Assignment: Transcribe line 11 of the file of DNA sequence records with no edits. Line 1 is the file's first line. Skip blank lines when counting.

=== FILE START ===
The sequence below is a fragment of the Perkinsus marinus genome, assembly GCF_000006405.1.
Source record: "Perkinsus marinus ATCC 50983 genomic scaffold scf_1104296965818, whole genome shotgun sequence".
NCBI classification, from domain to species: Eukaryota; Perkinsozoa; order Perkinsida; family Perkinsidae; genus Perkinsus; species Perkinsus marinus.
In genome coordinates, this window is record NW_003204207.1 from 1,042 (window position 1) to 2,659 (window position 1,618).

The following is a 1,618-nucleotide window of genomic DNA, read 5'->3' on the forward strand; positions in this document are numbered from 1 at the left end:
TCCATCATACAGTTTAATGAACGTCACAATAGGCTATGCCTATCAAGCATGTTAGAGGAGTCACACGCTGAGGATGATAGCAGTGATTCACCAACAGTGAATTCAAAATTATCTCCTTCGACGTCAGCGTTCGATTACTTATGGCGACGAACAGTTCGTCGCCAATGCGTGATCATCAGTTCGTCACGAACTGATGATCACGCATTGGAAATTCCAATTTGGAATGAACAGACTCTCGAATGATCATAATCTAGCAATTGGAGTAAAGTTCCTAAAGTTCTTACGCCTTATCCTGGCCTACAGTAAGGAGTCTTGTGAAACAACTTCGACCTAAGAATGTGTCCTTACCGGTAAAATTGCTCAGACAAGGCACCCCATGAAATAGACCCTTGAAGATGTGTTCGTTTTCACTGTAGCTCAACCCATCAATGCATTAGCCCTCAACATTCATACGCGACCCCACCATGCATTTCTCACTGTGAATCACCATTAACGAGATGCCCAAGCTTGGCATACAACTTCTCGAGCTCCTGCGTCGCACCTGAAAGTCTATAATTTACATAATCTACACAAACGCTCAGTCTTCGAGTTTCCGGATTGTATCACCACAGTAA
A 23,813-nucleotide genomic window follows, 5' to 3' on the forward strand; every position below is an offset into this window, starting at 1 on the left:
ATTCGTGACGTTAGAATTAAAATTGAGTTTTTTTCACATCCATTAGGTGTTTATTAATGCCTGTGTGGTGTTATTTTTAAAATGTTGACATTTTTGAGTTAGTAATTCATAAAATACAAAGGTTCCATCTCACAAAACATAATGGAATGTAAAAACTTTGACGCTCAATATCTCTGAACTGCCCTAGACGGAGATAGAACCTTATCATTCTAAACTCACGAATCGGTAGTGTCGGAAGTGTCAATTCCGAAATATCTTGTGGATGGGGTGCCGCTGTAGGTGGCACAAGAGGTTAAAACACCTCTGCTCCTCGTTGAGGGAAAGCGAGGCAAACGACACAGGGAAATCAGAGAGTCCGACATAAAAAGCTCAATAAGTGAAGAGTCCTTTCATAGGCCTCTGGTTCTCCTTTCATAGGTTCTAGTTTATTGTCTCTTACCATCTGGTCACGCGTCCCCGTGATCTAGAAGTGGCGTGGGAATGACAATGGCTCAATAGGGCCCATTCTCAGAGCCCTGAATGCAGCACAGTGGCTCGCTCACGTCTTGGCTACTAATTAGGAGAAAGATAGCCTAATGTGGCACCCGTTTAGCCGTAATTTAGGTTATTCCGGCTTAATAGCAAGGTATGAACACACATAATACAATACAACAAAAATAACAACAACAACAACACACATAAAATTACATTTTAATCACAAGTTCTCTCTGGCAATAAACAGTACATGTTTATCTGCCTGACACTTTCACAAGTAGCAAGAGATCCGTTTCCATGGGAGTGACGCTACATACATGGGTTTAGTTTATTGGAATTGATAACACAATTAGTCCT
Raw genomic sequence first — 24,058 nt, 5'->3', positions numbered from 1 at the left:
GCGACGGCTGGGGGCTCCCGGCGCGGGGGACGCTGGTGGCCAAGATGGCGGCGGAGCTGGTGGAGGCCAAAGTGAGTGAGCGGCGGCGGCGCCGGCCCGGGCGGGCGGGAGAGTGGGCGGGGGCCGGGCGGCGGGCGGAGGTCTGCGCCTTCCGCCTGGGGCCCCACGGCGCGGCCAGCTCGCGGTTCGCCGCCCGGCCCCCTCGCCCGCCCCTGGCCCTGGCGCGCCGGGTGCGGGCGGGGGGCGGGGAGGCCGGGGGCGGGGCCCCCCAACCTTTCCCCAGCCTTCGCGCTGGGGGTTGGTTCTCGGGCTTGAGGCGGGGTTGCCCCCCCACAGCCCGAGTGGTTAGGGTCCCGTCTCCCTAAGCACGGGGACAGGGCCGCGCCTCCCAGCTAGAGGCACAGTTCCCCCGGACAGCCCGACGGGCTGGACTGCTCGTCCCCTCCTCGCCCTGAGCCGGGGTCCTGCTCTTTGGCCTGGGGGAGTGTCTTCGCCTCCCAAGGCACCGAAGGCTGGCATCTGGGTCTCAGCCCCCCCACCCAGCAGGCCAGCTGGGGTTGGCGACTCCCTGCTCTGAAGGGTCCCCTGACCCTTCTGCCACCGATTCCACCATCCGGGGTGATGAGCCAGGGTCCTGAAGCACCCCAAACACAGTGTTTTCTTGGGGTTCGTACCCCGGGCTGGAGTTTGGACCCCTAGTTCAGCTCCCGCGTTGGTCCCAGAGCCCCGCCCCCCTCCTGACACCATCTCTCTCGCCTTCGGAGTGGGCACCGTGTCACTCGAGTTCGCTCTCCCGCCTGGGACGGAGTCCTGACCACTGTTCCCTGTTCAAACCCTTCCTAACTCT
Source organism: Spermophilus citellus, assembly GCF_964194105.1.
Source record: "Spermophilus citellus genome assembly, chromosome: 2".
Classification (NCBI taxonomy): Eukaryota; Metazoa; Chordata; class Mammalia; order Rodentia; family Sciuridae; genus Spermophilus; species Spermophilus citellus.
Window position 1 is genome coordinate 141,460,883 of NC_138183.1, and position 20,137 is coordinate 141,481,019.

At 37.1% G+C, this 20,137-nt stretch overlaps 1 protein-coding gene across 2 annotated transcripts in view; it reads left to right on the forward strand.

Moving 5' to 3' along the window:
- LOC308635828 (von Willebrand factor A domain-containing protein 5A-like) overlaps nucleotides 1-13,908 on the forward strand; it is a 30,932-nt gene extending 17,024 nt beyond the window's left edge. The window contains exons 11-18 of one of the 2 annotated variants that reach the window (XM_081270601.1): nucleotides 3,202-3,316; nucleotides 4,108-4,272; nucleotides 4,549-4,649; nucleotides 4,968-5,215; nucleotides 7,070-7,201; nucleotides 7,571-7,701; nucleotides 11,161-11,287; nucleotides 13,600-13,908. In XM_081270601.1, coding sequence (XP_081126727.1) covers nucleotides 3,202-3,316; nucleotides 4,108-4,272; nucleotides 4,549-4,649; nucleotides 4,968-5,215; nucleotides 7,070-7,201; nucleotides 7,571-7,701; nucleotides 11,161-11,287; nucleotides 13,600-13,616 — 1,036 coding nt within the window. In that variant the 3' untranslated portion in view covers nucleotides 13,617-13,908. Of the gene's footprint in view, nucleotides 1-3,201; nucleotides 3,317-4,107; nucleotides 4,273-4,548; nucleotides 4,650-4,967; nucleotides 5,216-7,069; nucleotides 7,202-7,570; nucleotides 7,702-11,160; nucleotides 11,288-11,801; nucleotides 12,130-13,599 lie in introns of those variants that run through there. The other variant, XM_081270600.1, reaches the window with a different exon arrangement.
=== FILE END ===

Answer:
Source organism: Spermophilus citellus, assembly GCF_964194105.1.